Welcome to The Queue — your daily distraction of curated video content sourced from across the web. Today, we’re watching a video that explores the end credits of Police Story.
Opening credits get all the, well, credit. Sure, they set the stage and get you in the mood. That’s an important job. But end credits are rarely held to a similar standard. Unless you’re the kind of person who enjoys reading the names of grips, focus-pullers, and spider wranglers, then when the text crawl starts, you are out the door. And for those who don’t relish end credits for what they are, you can’t blame the others for not sticking around.
For the past decade, Marvel’s plague of “end credits sequences” has kept folks in their seats during the final text crawl. But such end credits sequences were never, really, about the credits themselves. They were about begrudgingly sitting through the credits in the hope that you would get to see a glorified trailer afterward.
But not all end credits are created equal. Some, like those in Around the World in 80 Days and Blue Valentine, are abstract and beautiful to look at. Others, like those of The Hangover and This is Spinal Tap, offer a sidebar of hilarious bonus content. But none of them come close to touching the absolute genius of Police Story, Jackie Chan’s 1985 electro/slapstick/crime comedy about a goofy policeman in over his head.
The end credits of Police Story play over a highlight reel of Chan making the movie. It is one of the most amazing flexes I’ve ever seen. Chan wrote, directed, starred in, and stunt-coordinated the film. And damn it, he wants you to know it. Oh, he also sings the end credits song (“Hero Story”). As the credits crawl by, we see Jackie giving choreography instruction, plus stunts gone wrong, stunts gone right, and of course, even more glass shattering — the crew famously nicknamed the production “Glass Story,” after all.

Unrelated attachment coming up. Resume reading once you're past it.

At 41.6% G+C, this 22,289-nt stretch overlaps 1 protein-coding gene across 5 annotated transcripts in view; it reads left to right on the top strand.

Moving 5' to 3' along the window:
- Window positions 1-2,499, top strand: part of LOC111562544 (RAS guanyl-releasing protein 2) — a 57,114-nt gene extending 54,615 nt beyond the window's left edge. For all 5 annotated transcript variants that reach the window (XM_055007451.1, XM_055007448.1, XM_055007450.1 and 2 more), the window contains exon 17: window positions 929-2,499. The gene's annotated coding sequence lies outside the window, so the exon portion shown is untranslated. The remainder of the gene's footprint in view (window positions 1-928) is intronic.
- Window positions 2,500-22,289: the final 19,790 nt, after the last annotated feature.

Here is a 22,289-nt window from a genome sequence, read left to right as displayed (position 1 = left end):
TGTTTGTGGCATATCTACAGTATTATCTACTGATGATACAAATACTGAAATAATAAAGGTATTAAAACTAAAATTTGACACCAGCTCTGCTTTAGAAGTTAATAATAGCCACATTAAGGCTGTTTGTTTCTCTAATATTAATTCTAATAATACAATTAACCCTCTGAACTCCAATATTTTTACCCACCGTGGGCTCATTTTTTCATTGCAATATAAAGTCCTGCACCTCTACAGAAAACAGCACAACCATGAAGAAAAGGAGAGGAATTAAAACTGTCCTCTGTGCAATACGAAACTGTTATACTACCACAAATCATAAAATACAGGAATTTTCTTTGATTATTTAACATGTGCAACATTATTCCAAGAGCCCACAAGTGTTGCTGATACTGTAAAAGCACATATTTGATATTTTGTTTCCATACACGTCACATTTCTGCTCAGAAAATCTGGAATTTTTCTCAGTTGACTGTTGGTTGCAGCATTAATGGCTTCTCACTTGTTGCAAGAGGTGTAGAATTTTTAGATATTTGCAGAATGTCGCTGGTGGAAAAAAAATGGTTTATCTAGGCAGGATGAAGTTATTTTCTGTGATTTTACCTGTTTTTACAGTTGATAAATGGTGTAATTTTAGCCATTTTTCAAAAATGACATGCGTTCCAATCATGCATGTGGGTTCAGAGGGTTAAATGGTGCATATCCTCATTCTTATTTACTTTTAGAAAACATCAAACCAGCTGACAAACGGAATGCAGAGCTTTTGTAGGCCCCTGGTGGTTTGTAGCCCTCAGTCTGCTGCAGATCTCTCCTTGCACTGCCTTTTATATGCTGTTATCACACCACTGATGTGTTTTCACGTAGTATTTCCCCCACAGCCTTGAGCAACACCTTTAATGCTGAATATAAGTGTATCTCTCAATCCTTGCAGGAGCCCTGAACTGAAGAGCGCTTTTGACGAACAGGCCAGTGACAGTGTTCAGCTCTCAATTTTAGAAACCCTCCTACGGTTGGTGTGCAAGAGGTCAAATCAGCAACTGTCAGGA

This is bold, but listen: I think all films should end with a montage showing how the film was made. I want to see compositors at their personalized desks. I want to see auteur jerks being passionate. I want to see green screen goofs (think of what the Cats montage would look like!). Really: I want to see how the sausage was made. After all, isn’t that what end credits are for: to remind you that what you’ve just watched was made by people?
Watch the end credits of Police Story here:
Who made this?
Hong Kong martial artist, actor, stuntman, director, action choreographer, screenwriter, producer, and singer Jackie Chan. Police Story is the first movie produced by Chan’s production company, Golden Way Films. It won Best Picture and Best Action Choreography at the 1986 Hong Kong Film Awards.
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- Here’s Every Frame a Painting with how Jackie Chan choreographs action comedy by being the underdog, being creative, and using the camera to his advantage
- Related, from Bradley J. Dixon: why Jackie Chan is the master of silent comedy
- Here’s Jackie Chan chatting with IGN about the climactic pole slide jump at the end of the film
- For the Criterion release of Police Story, here’s Edgar Wright on the charisma of Jackie Chan
- Jackie Chan’s Drunken Master II (a.k.a. Legend of the Drunken Master) also has a memorable end credits sequence, this time, a more conventional blooper montage
- Here’s Queue favorite Accented Cinema with why Jackie Chan’s fighting is “fake” and that’s okay
- Famously, Jackie Chan does stunts and choreography over and over again until he gets the take. Which means there’s a lot of failures involved. Here’s a montage of Jackie Chan stunts going wrong